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September 6, 2016 – On Language Competency

Teresa HuizarGood morning and happy Tuesday.  I hope this finds everyone well after the holiday weekend.  Last week, I wrote to you about the importance of cultural competence and about making it a priority throughout all the services we provide.  In keeping with that theme, I want to direct your attention to a new study, “Language competence in forensic interviews for suspected child sexual abuse.” [1] 

The researchers in this study recognized that although “cultural factors may be relevant to child forensic interviewing in a variety of ways including:  language usage and fluency, nonverbal communication, the experience and communication of stress, the prominent concerns of children and family members, as well as numerous other issues, some of which may not have yet been identified,” Id., p. 52, the research on such issues is scarce. 

To that end, the researchers in the current study conducted semi-structured qualitative individual interviews with “[t]hirty-nine CAC forensic interviewers and CAC directors who work within CACs across the United States… [and] from the four CAC regions in the United States (Northeast, Midwest, South and West) with participants currently working in twenty-two states.”  Id.  Participants identified a number of overarching themes related to foreign languages and the use of interpreters in child forensic interviews. 

The themes are exactly what those of us in the field might expect.  For example, participants described the frustration they experience when “a child’s lack of English language skills was mistakenly perceived as a lack of cooperation by others who did not understand the importance of language competence.”  Id., p. 54.  Many also discussed the issue of “code switching,” that is “interviews conducted primarily in English in which children occasionally wanted to use a word from their other language.”  Id.  The concern is that children who are “between both languages” can sometimes become frustrated, quiet or angry when trying to think of “the right word” in English.  Id.  Moreover, they noted that “children who have limited English proficiency sometimes use formulaic phrasing when speaking English, leading their speech to sound rehearsed or unnatural.”  Id., p. 55.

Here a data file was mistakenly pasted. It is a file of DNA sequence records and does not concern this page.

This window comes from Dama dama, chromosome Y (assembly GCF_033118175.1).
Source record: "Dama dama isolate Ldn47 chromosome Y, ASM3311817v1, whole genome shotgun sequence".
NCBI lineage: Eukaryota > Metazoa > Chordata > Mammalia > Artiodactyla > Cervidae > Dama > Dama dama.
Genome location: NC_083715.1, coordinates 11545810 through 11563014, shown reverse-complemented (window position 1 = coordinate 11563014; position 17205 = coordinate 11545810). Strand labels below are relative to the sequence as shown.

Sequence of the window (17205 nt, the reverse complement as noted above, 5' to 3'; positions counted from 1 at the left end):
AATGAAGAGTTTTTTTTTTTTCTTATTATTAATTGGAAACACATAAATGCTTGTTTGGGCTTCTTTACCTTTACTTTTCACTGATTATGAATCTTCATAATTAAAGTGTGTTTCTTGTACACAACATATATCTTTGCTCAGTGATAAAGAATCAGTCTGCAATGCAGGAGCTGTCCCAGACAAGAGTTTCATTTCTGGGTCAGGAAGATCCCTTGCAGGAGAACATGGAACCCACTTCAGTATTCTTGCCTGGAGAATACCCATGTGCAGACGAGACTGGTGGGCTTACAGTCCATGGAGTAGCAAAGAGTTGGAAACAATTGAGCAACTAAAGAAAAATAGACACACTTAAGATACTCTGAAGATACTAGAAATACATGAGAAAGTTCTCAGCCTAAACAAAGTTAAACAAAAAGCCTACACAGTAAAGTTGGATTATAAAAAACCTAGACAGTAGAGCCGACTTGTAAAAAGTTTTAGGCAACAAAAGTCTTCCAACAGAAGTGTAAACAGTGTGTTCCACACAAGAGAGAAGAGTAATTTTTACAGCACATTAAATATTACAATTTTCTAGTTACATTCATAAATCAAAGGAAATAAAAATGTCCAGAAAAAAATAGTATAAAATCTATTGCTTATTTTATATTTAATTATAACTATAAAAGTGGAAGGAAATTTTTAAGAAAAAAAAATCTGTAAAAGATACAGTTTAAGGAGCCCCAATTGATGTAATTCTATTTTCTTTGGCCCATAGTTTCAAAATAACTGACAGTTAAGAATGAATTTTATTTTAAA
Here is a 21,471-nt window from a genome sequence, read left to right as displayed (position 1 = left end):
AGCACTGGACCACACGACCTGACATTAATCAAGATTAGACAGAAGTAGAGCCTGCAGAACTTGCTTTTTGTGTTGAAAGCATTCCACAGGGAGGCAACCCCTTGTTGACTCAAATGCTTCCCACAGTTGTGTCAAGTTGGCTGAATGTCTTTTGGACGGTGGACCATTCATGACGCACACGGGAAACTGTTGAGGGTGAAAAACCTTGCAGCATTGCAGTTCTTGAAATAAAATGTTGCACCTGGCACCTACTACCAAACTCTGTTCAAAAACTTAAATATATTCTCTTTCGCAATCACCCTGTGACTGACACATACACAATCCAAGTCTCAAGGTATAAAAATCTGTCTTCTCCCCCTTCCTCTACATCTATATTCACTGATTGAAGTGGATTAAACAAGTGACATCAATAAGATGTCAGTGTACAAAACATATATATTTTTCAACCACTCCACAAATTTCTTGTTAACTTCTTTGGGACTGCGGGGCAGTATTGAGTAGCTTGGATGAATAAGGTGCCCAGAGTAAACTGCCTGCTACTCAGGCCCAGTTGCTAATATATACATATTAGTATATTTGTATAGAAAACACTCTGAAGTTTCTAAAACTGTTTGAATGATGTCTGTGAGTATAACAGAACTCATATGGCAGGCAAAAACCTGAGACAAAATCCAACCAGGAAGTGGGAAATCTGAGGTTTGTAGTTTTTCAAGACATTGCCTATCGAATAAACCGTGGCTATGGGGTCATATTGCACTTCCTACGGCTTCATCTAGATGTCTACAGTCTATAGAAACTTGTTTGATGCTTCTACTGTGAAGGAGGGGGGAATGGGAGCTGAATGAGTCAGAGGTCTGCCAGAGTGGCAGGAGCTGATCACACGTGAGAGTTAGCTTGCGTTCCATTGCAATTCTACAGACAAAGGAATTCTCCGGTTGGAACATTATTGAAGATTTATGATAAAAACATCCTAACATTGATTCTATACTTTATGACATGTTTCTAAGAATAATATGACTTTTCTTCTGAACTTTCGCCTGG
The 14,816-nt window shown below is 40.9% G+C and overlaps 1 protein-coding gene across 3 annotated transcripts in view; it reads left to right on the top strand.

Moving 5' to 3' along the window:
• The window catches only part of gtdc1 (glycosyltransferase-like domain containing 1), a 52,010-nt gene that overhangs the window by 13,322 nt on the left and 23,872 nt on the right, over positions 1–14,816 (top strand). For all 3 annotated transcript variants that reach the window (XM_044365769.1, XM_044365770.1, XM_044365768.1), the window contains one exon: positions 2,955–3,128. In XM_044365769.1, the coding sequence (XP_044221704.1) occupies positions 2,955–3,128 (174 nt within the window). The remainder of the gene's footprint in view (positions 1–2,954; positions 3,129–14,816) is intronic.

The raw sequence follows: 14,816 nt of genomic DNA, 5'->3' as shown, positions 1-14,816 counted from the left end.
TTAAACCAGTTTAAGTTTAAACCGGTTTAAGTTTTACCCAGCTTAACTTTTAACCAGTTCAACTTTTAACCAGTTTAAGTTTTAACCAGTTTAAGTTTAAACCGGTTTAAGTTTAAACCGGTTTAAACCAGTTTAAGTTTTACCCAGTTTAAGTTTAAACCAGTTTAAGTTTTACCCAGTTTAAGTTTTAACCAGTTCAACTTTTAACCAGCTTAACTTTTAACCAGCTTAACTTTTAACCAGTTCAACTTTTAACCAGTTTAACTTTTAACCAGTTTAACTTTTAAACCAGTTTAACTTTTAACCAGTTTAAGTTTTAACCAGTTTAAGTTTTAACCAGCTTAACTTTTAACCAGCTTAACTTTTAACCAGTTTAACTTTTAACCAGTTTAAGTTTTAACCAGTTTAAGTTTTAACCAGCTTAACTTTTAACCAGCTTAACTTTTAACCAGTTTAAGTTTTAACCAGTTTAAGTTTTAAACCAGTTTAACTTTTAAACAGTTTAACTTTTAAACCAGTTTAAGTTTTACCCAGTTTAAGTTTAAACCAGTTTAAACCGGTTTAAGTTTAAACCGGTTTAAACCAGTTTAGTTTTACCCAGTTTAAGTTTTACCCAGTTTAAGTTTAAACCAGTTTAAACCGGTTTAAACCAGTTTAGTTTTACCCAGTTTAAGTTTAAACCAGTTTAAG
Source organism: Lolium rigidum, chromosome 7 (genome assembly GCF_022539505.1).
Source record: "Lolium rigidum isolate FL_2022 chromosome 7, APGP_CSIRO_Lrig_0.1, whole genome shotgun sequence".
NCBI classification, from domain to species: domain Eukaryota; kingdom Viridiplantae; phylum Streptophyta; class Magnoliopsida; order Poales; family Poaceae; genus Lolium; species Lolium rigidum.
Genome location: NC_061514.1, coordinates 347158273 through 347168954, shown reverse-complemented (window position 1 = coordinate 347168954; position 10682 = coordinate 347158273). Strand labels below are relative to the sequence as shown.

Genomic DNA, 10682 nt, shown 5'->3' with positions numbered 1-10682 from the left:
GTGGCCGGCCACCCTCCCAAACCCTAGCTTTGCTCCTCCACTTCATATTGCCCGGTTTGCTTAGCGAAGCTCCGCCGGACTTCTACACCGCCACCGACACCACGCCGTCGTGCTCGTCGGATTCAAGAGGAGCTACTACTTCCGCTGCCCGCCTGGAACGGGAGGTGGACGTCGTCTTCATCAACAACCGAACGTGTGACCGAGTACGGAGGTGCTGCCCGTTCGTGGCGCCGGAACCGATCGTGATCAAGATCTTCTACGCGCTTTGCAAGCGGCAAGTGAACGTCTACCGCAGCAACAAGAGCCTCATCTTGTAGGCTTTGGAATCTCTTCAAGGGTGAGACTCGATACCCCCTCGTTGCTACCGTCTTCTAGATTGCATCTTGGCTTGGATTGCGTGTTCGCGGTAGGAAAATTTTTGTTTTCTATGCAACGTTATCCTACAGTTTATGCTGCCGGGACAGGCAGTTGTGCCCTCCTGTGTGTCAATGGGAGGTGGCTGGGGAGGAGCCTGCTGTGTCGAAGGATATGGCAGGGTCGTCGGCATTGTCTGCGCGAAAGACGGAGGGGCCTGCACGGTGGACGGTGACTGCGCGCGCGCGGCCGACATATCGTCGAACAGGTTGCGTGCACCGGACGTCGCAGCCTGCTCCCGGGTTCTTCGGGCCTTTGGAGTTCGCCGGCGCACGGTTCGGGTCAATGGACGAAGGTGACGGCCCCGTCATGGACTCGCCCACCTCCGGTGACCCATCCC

Not surprisingly, participants also expressed frustration that “interviews conducted through interpreters were often difficult and far from ideal.”  Id., p. 57.  Using an interpreter can slow the pace of the interview considerably, which is particularly problematic with younger children, who “have a reduced ability to tolerate a long interview in the best of circumstances.”  Id.  Additionally, there can be issues with the interpreters themselves – the mere presence of another person can be distracting, and in some cases, the interpreters create issues by having additional, sidebar conversations with the child or by their own reactions to the child’s disclosures.  Participants “reported that some interpreters recoiled when the interviews required using sexual words – precisely the focus of these forensic interviews.”  Id., p. 59.  In some cases, “interpreters were so overcome by feelings that they felt unable to continue their work.”  Id.